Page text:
European clinical studies claim that they have superior results because glucosamine sulfate is used as a “drug” or medicine, while in the United States, glucosamine hydrochloride is used primarily as an over-the-counter supplement. I did learn that it is difficult to obtain glucosamine sulfate in the United States. I looked at 20 different brands and labels of glucosamine and only one was glucosamine sulfate.
I also learned that the recommended dose of glucosamine hydrochloride was 1500 mg/day; for chondroitin sulfate, it’s 1250/mg a day. And I discovered that a lack of standardization in the actual amounts of active ingredients, as well as mislabeling, are quite common in commercially available products (ranging from 50 percent to 100 percent of the amount stated).
Some reputable brands actually state that the product is “manufactured with the highest standard for product quality, including purity and potency.” Generally speaking, the most expensive is usually recommended (for best purity and potency). At my clinic, when asked, we recommend the expensive brands (don’t ask me how that happens).
So there it is—all the research I’m going to do. I’m off to Walgreen’s or Walmart to see the wizard of glucosamine with 20 brands. I know it won’t be easy, so I’ll just pick the one that has 1500 mg of glucosamine sulfate and 1250 mg of chondroitin and is advertised as “triple strength,” and, of course, it must be the most expensive. Perhaps the Walmart greeter can help me—surely he uses glucosamine!
I guess by now you must be sitting on pins and needles wanting to know what happened in this non–Institutional Review Board-approved, one-patient research project.
- At 6 days, “I think it’s helping a little bit.”
- At 6 weeks, “I really can’t tell any difference. Maybe if I quit taking it, I could.”
- At 16 weeks, “I’m not sure it’s helping me at all.”
- At 24 weeks? It’s billed to take that long to have an effect. I’ve not been taking it that long, but perhaps by the time this is published, I will be able to tell you about the results at 24 weeks.
So, what did I learn by going through all this research?
- AAOS Now was going to have its annual forum on alternative medicine: “Do glucosamine and chondroitin really work?” We thought we should review the literature, and what you have read is what we found out—inconclusive as far as evidence-based research, very little meaningful research, and most of it inconsistent. So now the forum is going to be on something we can really sink our teeth into—obesity as it relates to orthopaedics.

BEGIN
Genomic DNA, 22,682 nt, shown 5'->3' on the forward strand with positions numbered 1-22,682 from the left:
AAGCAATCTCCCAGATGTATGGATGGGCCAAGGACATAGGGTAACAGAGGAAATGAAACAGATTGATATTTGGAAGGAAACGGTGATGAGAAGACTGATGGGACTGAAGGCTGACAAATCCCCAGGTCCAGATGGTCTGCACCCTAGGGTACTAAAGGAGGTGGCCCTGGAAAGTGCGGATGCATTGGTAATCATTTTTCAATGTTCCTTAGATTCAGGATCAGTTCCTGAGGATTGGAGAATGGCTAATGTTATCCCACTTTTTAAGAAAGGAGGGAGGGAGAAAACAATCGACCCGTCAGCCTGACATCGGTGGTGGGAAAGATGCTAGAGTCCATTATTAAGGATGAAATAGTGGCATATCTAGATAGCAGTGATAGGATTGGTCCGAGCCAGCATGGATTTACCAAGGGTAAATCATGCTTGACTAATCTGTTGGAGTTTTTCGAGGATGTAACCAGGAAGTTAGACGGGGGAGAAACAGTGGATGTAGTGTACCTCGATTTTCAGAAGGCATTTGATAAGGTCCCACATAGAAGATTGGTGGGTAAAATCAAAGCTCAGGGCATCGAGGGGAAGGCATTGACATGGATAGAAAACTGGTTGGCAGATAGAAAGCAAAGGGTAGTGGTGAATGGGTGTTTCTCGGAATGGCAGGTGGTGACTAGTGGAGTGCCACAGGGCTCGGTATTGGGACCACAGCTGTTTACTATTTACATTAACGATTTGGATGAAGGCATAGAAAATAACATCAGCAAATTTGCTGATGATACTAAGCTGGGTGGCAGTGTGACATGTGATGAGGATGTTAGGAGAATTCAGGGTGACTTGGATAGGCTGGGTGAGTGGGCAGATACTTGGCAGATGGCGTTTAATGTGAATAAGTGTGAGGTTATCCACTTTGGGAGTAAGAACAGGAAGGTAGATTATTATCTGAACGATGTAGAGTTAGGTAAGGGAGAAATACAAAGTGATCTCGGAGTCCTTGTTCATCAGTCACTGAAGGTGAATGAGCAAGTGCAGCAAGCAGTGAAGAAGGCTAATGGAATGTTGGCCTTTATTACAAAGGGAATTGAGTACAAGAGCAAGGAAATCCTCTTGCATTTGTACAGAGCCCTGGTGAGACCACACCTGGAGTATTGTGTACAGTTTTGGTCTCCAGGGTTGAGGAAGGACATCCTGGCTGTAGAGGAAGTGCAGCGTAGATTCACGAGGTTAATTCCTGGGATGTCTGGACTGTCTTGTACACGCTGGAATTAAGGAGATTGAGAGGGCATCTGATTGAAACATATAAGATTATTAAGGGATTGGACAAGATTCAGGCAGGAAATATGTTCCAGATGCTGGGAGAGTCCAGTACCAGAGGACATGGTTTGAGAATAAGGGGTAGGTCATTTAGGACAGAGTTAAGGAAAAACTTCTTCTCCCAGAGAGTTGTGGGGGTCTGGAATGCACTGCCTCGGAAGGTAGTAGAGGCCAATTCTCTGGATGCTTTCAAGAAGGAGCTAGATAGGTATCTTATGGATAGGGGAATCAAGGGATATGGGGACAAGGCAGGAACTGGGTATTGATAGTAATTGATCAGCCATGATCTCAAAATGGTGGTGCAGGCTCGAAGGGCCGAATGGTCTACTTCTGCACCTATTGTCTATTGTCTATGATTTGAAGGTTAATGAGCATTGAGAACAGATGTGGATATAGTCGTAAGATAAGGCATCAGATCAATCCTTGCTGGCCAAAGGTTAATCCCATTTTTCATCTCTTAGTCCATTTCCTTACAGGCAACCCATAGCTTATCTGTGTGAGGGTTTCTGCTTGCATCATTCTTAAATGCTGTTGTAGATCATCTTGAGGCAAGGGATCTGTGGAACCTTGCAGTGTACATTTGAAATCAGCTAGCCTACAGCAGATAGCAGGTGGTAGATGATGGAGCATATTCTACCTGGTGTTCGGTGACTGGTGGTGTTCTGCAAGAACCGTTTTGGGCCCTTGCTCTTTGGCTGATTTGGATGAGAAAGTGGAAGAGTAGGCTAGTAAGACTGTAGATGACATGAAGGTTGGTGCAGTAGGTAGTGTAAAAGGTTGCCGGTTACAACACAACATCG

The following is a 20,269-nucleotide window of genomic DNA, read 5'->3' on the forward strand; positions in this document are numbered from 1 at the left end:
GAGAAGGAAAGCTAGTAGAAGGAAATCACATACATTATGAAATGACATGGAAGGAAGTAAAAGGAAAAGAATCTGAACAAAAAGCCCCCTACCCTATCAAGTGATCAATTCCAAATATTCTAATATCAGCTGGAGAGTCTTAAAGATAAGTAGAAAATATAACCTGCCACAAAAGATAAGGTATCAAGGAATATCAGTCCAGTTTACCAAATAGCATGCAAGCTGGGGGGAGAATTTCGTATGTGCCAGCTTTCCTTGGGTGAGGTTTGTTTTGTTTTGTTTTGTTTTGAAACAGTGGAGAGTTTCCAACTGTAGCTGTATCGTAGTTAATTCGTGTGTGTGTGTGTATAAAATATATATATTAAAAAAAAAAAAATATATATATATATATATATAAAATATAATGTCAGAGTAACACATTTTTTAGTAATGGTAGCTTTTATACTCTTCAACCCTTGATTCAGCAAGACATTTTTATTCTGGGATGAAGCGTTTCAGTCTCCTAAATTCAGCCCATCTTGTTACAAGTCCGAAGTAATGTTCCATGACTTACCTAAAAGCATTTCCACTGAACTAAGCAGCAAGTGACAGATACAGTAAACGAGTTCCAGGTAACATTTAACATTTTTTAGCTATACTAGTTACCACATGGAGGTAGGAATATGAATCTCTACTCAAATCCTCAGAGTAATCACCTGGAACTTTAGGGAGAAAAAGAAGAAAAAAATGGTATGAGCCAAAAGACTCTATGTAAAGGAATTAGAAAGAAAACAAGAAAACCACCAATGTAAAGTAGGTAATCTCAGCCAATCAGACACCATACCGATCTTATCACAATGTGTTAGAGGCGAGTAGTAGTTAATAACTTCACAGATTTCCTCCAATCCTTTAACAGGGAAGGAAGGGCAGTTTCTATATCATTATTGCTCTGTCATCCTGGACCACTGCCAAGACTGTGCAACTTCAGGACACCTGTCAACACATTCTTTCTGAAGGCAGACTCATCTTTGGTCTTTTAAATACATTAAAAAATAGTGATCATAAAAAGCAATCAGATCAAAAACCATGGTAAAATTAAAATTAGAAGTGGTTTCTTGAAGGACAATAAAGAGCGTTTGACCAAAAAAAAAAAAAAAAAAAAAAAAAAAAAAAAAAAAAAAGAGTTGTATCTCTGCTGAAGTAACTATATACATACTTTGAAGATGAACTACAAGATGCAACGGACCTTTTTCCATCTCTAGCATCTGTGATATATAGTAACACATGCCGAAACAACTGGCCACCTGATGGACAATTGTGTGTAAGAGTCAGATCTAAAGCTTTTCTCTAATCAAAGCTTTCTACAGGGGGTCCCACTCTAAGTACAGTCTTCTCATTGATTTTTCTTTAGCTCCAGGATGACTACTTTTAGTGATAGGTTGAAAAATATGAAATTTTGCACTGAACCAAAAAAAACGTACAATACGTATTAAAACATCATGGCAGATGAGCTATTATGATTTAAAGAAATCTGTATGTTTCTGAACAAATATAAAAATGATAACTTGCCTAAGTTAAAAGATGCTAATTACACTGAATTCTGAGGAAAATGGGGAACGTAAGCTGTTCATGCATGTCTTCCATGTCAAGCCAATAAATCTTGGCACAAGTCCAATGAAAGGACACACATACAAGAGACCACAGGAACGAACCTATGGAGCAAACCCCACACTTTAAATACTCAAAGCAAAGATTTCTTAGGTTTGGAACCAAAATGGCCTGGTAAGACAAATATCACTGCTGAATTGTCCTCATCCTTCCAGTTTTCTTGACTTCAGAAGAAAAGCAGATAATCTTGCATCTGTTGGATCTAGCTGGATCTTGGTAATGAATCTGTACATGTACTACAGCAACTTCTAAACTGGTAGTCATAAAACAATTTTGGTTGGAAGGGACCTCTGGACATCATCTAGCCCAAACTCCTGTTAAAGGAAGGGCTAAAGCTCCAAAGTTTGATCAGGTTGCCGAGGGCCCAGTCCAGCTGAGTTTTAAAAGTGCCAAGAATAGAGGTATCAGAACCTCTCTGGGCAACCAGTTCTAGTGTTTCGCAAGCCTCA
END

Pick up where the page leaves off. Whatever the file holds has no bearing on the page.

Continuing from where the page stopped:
- The “inconclusive” results are just like the AAOS clinical practice guidelines that everyone gets upset over because there are no definite recommendations from the literature. Well, the blame should not be on those formulating the guidelines, but on the lack of creditable research in the literature.
- We haven’t even mentioned the expense of alternative medicines such as glucosamine and chondroitin. Are we recommending an expensive drug for our patients, one with no proven benefits, and wasting millions—if not billions—of dollars? On the other hand, if these medications can reduce by just a few the 300,000 TKAs done every year, it may be worth it. I don’t have a “dog in this fight” but I would be willing to spend $35 every couple of months to avoid a TKA.
- Finally, one of the main reasons for this editorial is to alert you that Terry Stanton has done an outstanding job of investigative reporting on the “truth about glucosamine and chondroitin.” You should read it in this issue of AAOS Now (see cover) and pass it on to your patients. Because of this article, we may get some push-back from the pharmaceutical industry, but that’s OK; we’ve taken our fish oil and ginseng extract and are ready for them.
P.S. It’s now 24 weeks into my glucosamine and chondroitin routine, and I am ecstatic! I’m playing the best tennis I have played since I was 70! I don’t know whether it’s the medication or not and I don’t care. To heck with Crawford, Herring, and Bigliani—bring on McEnroe and Conners!